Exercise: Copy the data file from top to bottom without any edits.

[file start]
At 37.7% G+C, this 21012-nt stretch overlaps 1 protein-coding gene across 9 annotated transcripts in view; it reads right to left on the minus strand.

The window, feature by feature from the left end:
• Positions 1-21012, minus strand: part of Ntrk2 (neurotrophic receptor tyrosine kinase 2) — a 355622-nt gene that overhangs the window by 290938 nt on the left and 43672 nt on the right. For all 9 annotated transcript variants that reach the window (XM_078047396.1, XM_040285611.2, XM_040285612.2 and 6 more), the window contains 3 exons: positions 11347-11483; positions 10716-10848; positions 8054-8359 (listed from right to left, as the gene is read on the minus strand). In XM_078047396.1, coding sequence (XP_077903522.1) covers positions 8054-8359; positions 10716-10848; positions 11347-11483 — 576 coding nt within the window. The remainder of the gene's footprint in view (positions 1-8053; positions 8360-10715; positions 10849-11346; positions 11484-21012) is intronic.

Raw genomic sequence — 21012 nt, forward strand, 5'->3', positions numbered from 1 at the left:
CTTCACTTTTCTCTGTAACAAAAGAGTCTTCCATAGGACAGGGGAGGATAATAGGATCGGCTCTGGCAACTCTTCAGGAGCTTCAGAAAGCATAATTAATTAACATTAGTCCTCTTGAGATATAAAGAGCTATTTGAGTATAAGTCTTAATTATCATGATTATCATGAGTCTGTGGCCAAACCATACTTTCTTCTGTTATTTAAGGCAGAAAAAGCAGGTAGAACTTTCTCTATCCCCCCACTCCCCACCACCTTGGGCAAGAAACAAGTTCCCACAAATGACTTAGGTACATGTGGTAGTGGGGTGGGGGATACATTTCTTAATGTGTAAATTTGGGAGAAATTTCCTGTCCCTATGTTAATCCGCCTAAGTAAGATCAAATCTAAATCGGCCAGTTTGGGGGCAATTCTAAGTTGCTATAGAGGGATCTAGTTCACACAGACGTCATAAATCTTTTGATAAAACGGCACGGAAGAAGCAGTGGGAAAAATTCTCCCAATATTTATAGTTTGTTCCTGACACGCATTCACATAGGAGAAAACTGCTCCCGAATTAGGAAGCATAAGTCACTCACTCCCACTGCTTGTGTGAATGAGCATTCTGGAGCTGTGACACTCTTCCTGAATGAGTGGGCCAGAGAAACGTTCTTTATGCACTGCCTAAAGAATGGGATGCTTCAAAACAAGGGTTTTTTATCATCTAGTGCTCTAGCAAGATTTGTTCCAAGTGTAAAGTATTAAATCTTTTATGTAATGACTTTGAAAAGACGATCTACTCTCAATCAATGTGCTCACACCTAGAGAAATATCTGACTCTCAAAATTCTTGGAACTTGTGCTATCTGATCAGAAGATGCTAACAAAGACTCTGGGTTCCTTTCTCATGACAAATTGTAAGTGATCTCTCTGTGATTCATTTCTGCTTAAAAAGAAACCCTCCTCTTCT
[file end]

At 37.7% G+C, this 21012-nt stretch overlaps 1 protein-coding gene across 9 annotated transcripts in view; it reads right to left on the minus strand.

The window, feature by feature from the left end:
• Positions 1-21012, minus strand: part of Ntrk2 (neurotrophic receptor tyrosine kinase 2) — a 355622-nt gene that overhangs the window by 290938 nt on the left and 43672 nt on the right. For all 9 annotated transcript variants that reach the window (XM_078047396.1, XM_040285611.2, XM_040285612.2 and 6 more), the window contains 3 exons: positions 11347-11483; positions 10716-10848; positions 8054-8359 (listed from right to left, as the gene is read on the minus strand). In XM_078047396.1, coding sequence (XP_077903522.1) covers positions 8054-8359; positions 10716-10848; positions 11347-11483 — 576 coding nt within the window. The remainder of the gene's footprint in view (positions 1-8053; positions 8360-10715; positions 10849-11346; positions 11484-21012) is intronic.

Raw genomic sequence — 21012 nt, forward strand, 5'->3', positions numbered from 1 at the left:
CTTCACTTTTCTCTGTAACAAAAGAGTCTTCCATAGGACAGGGGAGGATAATAGGATCGGCTCTGGCAACTCTTCAGGAGCTTCAGAAAGCATAATTAATTAACATTAGTCCTCTTGAGATATAAAGAGCTATTTGAGTATAAGTCTTAATTATCATGATTATCATGAGTCTGTGGCCAAACCATACTTTCTTCTGTTATTTAAGGCAGAAAAAGCAGGTAGAACTTTCTCTATCCCCCCACTCCCCACCACCTTGGGCAAGAAACAAGTTCCCACAAATGACTTAGGTACATGTGGTAGTGGGGTGGGGGATACATTTCTTAATGTGTAAATTTGGGAGAAATTTCCTGTCCCTATGTTAATCCGCCTAAGTAAGATCAAATCTAAATCGGCCAGTTTGGGGGCAATTCTAAGTTGCTATAGAGGGATCTAGTTCACACAGACGTCATAAATCTTTTGATAAAACGGCACGGAAGAAGCAGTGGGAAAAATTCTCCCAATATTTATAGTTTGTTCCTGACACGCATTCACATAGGAGAAAACTGCTCCCGAATTAGGAAGCATAAGTCACTCACTCCCACTGCTTGTGTGAATGAGCATTCTGGAGCTGTGACACTCTTCCTGAATGAGTGGGCCAGAGAAACGTTCTTTATGCACTGCCTAAAGAATGGGATGCTTCAAAACAAGGGTTTTTTATCATCTAGTGCTCTAGCAAGATTTGTTCCAAGTGTAAAGTATTAAATCTTTTATGTAATGACTTTGAAAAGACGATCTACTCTCAATCAATGTGCTCACACCTAGAGAAATATCTGACTCTCAAAATTCTTGGAACTTGTGCTATCTGATCAGAAGATGCTAACAAAGACTCTGGGTTCCTTTCTCATGACAAATTGTAAGTGATCTCTCTGTGATTCATTTCTGCTTAAAAAGAAACCCTCCTCTTCT